I think she is being a mom above everything else and doesn't want to see her son get entangled in what is right now the rough-and-tumble politics.

BLITZER: I'm sure Ana would like to see Jeb Bush run for that nomination.

NAVARRO: Oh, run, Jeb, run.

BLITZER: I know you like -- Maria, what about Hillary? Do you think she is going to run?

CARDONA: I hope she is going to run. But the same way that Ana talks about how Jeb is being very methodical about this, Hillary Clinton is really looking at this from all angles, as she should. She has the benefit of time, Wolf.

She doesn't really need to jump into this. You all have made many stories, done many stories about how there are so many infrastructures out there that are waiting for her to jump in. I think she has the luxury of time in a way that we haven't seen any candidate in the past. I think if it is her and Jeb, that will be an incredibly interesting campaign.

I think that Jeb Bush really would be a formidable candidate should he decide to run. I don't know Jeb the way that Ana does, but a lot of other Republicans that do know him don't seem to think he has the fire in the belly. But, again, a day is a lifetime in politics, so we will see.

BLITZER: We will see what both of them decide.

Let me move on to Wendy Davis. Ana, let me get your thoughts first and give them to me quickly because we don't have a lot of time. She is running for the Democratic nomination to be the next governor of Texas. She has now supposedly embellished a little bit of her biography. It's a story out there in Texas. What do you make of this?

NAVARRO: Look, I think accuracy is important these days in politics. I remember a couple of years ago when Marco Rubio got the dates wrong of when his parents had come to the United States from Cuba.

I remember when Paul Ryan couldn't remember his marathon running time, and that was a very big deal. But Wendy Davis can't remember her own biographical data and her own biographical information, when she got divorced. And she has embellished. That's the bottom line.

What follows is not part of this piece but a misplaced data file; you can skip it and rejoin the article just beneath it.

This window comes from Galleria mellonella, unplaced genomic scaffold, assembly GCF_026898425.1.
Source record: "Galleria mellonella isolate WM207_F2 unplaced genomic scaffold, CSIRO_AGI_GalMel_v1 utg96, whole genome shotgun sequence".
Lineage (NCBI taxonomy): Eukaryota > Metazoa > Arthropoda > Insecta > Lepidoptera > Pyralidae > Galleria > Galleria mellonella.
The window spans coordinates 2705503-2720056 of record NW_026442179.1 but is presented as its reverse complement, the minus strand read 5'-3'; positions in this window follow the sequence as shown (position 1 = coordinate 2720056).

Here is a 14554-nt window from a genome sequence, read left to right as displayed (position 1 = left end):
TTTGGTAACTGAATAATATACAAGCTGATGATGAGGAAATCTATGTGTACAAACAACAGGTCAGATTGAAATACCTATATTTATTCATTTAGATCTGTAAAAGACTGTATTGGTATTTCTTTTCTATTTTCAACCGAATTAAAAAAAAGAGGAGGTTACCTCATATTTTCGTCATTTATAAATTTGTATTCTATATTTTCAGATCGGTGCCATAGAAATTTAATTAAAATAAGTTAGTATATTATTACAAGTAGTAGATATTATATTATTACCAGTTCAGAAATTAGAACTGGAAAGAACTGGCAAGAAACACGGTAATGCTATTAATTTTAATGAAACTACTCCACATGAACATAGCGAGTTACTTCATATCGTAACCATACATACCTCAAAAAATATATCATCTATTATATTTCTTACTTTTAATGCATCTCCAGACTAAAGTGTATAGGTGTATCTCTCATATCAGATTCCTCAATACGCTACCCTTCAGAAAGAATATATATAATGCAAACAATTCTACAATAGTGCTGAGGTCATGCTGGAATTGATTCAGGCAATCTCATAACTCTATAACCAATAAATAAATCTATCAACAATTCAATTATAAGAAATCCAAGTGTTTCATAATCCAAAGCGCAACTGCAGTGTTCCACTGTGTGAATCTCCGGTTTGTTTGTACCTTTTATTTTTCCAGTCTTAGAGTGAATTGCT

I think she's just learned a lesson. When you are running for high office like the governor of Texas is, do not embellish and say the truth, because you will get caught if you are saying lies and embellishing.


CARDONA: She has already said that she needs to be more careful in her language.

But come on. Clearly, I think the GOP is going after her as to whether she was divorced or separated at 19 or at 21 because I think they are afraid that her story is really resonating with women in Texas. There is no question that she struggled. She started working when she was 14. She was a single mom at 19 living in a trailer with her daughter. She put herself through Harvard.

She clearly has made herself a formidable candidate with a real life story that is really making women look at her and it is relevant to all of the voters that she is trying to reach. I think the fact that the GOP is trying to make a whole lot of this really I think speaks to the fact that they are afraid of her.

BLITZER: We would love to have her here in THE SITUATION ROOM. We have invited her to come back and talk about a little bit about this. She does have a pretty amazing story when you take a look at her background and the fact that she is a graduate of both Harvard Law School and not just Harvard.

Maria, thanks very much.

Ana, as usual, thanks to you. I know Ana is in New York, where it is snowing. She would rather be where she lives, in Miami, but that's another story.

Still ahead, millions of Americans are under winter storm warnings right now. Snow is piling up. Thousands of flights across the country have been canceled. Our severe weather expert, Chad Myers, he is out right in the middle of it. There he is right there. When we come back, you are going to hear what he has to say.


BLITZER: We're following breaking news, a major winter storm bringing heavy snow, frigid temperatures to large sections of the United States, the eastern Part especially.


BLITZER: We have two stories for you now about one of my favorite sports, basketball.

First, the first lady, Michelle Obama, shooting hoops with the Miami Heat. Members of the NBA championship team made a public service announcement with the first lady promoting her Let's Move campaign against obesity. The Heat visited the White House last week, where President Obama congratulated them for their back-to-back world championships, although the next day they did lose to my Washington Wizards here in Washington.

Finally, the billionaire Warren Buffett is betting $1 billion on this year's NCAA Tournament. Online lender Quicken Loans is offering a billion-dollar prize to the fan who submits a perfect bracket. And if there is one, that money will be paid out by Buffett's company, Berkshire Hathaway. Buffett isn't disclosing the premium Quicken Loans agreed to pay Berkshire to cover the potential payout. The odds are slim because, get this, there are more than nine million trillion ways to fill out the bracket.

Good luck. Big payout, a billion dollars.

Remember, you can always follow what is going on here in THE SITUATION ROOM on Twitter. Go ahead and tweet me @WolfBlitzer. Tweet the show @SITROOM. CROSSFIRE starts right now.